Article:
Today, most hospitalized patients have short hospital stays and are often sent home with serious medical conditions. An unfortunate consequence of this practice is an ever expanding pool of individuals that may be susceptible to Legionella infection from exposure within their homes.

In 1987, SPL published the first report of community-acquired Legionnaires’ disease acquired from exposure within the home. Subsequent reports in 2004 showed that 6% to 32% of homes could be colonized with Legionella.

What is the risk for contracting Legionnaires' disease from home water systems?
The risk remains low for healthy individuals. Our 1992 study of 218 American Legion members' homes across six counties in Western Pennsylvania showed that only 6% (14 out of 218) of residential water systems were colonized with Legionella pneumophila, the bacteria that causes Legionnaires' disease. This was the largest sampling of residential homes reported.

Our conclusions in  Legionella pneumophila in residential water supplies: envrionmental surveillance with clinical assessment for Legionnaires' disease show that even in a region known to have endemic hospital-acquired Legionnaires' disease, the prevalence of Legionella was low and healthy adults don't appear to be at high risk even when living in homes with contaminated water supplies.

Who is at risk?
Our 2004 study, Legionella in Residential Homes, funded by the Enivronmental Protection Agency, showed that those individuals who acquired Legionnaires' disease from home water systems were more than 70 years old or had an underlying disease such as cancer, leukemia or HIV. 

How can Legionnaires' disease be contracted at home?
While the overall risk is low, there are some sporadic cases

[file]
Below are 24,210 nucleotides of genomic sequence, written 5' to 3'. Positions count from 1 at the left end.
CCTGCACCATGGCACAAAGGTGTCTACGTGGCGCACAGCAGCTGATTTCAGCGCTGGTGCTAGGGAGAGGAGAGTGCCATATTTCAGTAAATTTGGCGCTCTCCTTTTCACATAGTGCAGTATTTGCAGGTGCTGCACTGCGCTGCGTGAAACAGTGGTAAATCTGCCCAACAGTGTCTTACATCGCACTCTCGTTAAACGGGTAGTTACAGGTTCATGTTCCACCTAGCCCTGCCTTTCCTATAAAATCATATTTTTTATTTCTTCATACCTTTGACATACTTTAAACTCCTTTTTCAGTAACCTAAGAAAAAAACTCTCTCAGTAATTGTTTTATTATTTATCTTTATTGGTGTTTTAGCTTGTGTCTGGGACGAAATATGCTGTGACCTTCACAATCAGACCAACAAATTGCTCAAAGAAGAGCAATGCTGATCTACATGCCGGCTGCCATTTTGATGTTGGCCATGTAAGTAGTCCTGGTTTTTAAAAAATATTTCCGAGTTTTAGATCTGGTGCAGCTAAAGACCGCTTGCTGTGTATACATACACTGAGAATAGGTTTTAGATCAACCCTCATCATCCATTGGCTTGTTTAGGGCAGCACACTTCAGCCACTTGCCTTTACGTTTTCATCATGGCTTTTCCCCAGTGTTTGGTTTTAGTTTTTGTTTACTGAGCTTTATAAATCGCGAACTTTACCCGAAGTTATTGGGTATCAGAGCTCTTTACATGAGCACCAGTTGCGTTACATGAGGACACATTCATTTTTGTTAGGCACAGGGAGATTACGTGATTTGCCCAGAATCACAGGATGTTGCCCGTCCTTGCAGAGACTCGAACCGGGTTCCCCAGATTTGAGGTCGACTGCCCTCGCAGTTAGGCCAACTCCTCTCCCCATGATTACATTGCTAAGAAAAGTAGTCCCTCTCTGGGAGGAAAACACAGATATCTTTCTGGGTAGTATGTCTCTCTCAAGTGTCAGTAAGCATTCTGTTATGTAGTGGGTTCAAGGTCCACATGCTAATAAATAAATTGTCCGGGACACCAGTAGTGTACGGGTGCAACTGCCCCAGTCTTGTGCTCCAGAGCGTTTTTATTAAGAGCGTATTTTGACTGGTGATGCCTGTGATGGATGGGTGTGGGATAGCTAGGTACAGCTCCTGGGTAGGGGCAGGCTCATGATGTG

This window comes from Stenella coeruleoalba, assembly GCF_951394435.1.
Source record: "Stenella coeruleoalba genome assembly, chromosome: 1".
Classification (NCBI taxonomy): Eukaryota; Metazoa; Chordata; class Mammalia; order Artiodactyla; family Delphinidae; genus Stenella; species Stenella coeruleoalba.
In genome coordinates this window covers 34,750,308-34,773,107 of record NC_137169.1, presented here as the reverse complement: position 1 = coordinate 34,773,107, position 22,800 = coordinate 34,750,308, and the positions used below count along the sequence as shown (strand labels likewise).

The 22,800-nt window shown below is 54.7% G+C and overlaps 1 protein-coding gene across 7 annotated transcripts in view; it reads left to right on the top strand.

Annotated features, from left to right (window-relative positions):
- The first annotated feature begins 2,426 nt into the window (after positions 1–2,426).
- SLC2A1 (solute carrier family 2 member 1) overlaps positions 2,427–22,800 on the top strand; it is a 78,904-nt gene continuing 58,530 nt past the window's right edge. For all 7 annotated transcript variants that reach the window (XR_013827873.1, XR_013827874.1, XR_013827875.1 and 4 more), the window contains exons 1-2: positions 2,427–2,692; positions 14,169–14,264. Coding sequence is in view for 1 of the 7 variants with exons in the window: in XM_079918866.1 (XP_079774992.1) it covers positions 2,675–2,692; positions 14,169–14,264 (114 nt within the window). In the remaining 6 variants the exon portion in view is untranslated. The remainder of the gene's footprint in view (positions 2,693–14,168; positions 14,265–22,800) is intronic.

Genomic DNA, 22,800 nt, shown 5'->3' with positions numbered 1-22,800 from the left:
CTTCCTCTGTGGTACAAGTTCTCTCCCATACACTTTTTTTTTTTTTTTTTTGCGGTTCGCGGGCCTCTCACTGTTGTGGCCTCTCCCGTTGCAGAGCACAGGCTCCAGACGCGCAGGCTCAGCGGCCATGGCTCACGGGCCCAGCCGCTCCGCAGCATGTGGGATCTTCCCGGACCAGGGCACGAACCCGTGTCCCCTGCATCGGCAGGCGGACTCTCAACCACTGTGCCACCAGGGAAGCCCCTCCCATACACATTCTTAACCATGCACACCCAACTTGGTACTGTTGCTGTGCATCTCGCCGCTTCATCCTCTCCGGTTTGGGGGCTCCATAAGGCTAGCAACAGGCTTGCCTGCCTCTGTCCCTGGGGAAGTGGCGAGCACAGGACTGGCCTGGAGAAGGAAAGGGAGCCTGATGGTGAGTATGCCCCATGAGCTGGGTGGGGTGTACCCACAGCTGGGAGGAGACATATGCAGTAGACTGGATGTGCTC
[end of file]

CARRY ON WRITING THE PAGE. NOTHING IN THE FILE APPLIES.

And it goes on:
of Legionnaires' disease from home potable water. You can contract Legionnaires' disease from drinking water through aspiration ("water going down the wrong pipe") or aerosolization via humidifier or whirlpool spa. Showering hasn't been shown to be a major disseminator of Legionella.

Where is Legionella found?
Testing is the only way to determine if your home drinking water systems has Legionella. Water samples should be drawn from your water heater and water faucets and showerheads. (More information on how to collect water samples.)

Ways to prevent Legionnaires' disease in your home.
Preventative measures can be taken by disinfecting your water system such as: periodic thermal disinfection, point-of-use filtration or boiling drinking water.

Thermal disinfection involves raising the hot water temperature to the maximum setting on the hot water tank (140°F [60°C]) and flushing each outlet for 20 to 30 minutes with the super-heated water. After the procedure return the temperature to the previous setting. Please note this is a short-term measure.

For more information or questions regarding Legionella in your home, please contact us or see the FAQ section on our educational website legionella.org.